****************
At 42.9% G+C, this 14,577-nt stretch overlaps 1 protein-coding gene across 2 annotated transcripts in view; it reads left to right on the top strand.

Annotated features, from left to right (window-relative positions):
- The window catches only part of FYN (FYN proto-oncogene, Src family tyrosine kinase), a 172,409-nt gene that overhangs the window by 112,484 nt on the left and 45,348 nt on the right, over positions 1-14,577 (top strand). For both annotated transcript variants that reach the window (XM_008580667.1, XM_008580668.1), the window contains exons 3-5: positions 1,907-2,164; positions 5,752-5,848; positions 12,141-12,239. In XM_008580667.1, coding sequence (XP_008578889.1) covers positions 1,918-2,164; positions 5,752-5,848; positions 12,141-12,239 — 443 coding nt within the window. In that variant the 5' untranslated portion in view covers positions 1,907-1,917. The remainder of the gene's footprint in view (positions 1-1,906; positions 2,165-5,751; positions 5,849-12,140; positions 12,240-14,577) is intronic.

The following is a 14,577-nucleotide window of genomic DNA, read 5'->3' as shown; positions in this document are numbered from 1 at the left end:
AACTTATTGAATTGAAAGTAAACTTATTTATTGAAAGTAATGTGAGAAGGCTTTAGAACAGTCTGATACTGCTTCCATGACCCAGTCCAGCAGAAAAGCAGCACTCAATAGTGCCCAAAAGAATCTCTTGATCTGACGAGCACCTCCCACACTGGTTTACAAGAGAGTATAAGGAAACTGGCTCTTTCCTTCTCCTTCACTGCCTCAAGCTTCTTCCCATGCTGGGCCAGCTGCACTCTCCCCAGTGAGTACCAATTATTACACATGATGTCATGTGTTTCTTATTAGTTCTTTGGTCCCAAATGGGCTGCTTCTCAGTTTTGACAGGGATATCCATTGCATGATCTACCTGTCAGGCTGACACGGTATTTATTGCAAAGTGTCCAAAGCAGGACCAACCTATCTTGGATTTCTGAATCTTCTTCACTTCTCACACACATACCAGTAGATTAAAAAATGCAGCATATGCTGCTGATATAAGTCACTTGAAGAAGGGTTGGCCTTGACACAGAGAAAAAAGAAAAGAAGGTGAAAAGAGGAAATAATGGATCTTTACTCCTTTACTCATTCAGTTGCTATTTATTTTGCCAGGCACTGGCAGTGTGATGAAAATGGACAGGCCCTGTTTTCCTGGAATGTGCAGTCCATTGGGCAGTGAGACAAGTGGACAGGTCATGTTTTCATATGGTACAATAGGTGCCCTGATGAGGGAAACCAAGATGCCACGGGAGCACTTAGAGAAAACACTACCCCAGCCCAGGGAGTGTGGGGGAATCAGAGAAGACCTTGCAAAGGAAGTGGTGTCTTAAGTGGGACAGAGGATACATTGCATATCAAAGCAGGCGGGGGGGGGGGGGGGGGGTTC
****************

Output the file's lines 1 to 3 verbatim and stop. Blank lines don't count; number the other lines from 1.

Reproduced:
At 42.9% G+C, this 14,577-nt stretch overlaps 1 protein-coding gene across 2 annotated transcripts in view; it reads left to right on the top strand.

Annotated features, from left to right (window-relative positions):
- The window catches only part of FYN (FYN proto-oncogene, Src family tyrosine kinase), a 172,409-nt gene that overhangs the window by 112,484 nt on the left and 45,348 nt on the right, over positions 1-14,577 (top strand). For both annotated transcript variants that reach the window (XM_008580667.1, XM_008580668.1), the window contains exons 3-5: positions 1,907-2,164; positions 5,752-5,848; positions 12,141-12,239. In XM_008580667.1, coding sequence (XP_008578889.1) covers positions 1,918-2,164; positions 5,752-5,848; positions 12,141-12,239 — 443 coding nt within the window. In that variant the 5' untranslated portion in view covers positions 1,907-1,917. The remainder of the gene's footprint in view (positions 1-1,906; positions 2,165-5,751; positions 5,849-12,140; positions 12,240-14,577) is intronic.